— With college costs shooting through the roof and
many parents unprepared for the burden of paying for it,
high school students across the country are being forced
to make choices about where they will attend college and
how to cut costs once they get there.
of the most significant findings in a new report by the
Washington, D.C.-based College Savings Foundation is
that for the first time this year a majority of high
school students — 53 percent — plan to eliminate the
dormitory expense altogether and live at home.
are encouraged that high school students are planning
ahead and thinking deliberately about their futures.
They may be living at home during college, but that may
help them achieve more financial independence
later," said Mary Morris, chairman of the College
Savings Foundation and CEO of Virginia 529 in Richmond,
2016 survey of high school sophomores, juniors and
seniors found that college costs are looming large in
their minds, which has prompted many of them to seek
more affordable educational choices.
than half (54 percent) are choosing public college, up
from 50 percent last year; and 20 percent are opting for
community college. Nearly half (49 percent) now think of
vocational and career schools in the same way that they
think about public or private college, up from 42
percent last year and 21 percent in 2014.
to the College Board, a New York-based nonprofit that
develops and administers standardized tests, the average
cost of room and board at a four-year public college for
in-state students for the 2015-16 school year was
$10,138, while tuition and fees costs are slightly lower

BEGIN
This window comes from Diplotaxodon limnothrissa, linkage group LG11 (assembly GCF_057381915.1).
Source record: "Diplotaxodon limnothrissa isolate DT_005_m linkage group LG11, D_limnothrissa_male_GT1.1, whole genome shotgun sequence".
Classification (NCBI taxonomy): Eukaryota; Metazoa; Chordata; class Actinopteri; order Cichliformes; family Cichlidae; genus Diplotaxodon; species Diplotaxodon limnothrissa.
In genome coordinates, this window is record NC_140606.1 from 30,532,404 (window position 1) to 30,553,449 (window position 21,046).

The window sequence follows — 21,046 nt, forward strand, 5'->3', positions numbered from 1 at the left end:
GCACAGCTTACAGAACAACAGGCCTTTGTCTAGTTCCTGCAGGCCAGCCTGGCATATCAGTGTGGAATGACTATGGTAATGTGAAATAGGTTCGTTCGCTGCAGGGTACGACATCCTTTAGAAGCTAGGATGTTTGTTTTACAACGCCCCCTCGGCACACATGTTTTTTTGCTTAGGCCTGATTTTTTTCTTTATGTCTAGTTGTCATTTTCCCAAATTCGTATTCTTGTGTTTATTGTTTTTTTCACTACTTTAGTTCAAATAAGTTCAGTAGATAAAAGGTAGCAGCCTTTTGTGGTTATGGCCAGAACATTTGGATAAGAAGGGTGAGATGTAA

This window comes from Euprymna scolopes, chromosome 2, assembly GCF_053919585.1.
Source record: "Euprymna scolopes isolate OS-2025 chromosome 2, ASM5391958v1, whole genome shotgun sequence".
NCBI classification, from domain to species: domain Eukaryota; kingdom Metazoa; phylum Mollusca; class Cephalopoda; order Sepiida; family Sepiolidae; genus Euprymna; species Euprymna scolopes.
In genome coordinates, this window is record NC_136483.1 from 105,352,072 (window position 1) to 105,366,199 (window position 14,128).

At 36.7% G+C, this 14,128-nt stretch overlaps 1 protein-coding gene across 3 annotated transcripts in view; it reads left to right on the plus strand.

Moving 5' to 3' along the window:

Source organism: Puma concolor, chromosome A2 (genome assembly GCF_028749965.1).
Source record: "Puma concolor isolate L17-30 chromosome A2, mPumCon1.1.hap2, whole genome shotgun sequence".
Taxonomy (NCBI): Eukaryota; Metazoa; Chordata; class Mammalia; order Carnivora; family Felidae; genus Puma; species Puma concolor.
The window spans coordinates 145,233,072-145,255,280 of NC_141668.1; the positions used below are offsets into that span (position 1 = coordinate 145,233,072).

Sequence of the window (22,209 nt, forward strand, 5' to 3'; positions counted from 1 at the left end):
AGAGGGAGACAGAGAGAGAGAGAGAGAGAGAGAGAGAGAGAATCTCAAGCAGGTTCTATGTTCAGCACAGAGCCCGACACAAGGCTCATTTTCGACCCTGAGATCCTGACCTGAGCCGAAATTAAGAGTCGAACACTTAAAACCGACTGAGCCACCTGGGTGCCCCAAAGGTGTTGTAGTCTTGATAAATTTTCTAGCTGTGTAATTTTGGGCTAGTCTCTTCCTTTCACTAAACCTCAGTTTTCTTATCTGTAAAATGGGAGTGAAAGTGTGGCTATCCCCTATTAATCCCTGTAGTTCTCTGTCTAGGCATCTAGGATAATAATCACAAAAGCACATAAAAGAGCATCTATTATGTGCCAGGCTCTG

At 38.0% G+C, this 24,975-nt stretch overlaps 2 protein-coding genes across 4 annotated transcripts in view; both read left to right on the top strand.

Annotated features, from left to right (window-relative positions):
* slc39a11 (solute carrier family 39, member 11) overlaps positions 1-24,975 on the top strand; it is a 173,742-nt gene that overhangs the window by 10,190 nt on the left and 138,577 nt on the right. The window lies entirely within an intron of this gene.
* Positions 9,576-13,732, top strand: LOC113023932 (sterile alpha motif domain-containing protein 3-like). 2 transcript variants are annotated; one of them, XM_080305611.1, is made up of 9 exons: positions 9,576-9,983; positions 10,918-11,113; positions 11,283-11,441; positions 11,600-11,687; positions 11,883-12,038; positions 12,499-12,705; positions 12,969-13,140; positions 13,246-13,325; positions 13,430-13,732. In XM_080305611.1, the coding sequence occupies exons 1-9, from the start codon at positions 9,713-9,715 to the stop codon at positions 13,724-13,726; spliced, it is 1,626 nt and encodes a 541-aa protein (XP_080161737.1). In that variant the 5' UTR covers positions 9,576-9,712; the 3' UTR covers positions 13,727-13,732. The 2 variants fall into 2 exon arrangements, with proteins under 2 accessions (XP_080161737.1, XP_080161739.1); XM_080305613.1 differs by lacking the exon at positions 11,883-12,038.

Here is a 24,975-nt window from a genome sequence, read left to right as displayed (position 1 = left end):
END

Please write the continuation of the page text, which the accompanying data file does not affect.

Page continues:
at $9,410. Room and board costs for out-of-state
students at four-year public colleges also cost an
average $10,138; however, tuition and fees costs are
more than double — $23,893.
and parents, in general, are becoming more price
sensitive and also more concerned about the return on
their college investment," said Mark Kantrowitz,
publisher of Cappex.com, a Chicago-based website that
connects students with colleges and financial aid.
"In a way, it’s better for the child to live at
home while going to school than be forced to live at
home after they graduate.
benefit of living in a dorm is you learn as much from
your peers as you do sitting in classrooms listening to
lectures," he said.
concern is that students who don’t live on campus may
be missing out on part of the educational
experience," Kantrowitz said. "There’s also
the social aspect. But it’s much easier to justify the
dorm expense when there’s educational value and not
just social and entertainment value."
adviser Adam Yofan, president of Alpern Wealth
Management in Pittsburgh, said he understands why
students want to cut costs any way they can. Yet there
is a trade-off when it comes to eliminating the
sacrifice the social aspect of the college experience,
which may actually include networking opportunities that
could help you secure a job in the future," Yofan
said. "One of my longest tenured clients is someone
I met my first week of college in the dormitory at Miami
University in Ohio.
can’t just try to save costs," he said.
"There might be long-term benefits — social and
professional — by living in the dorm."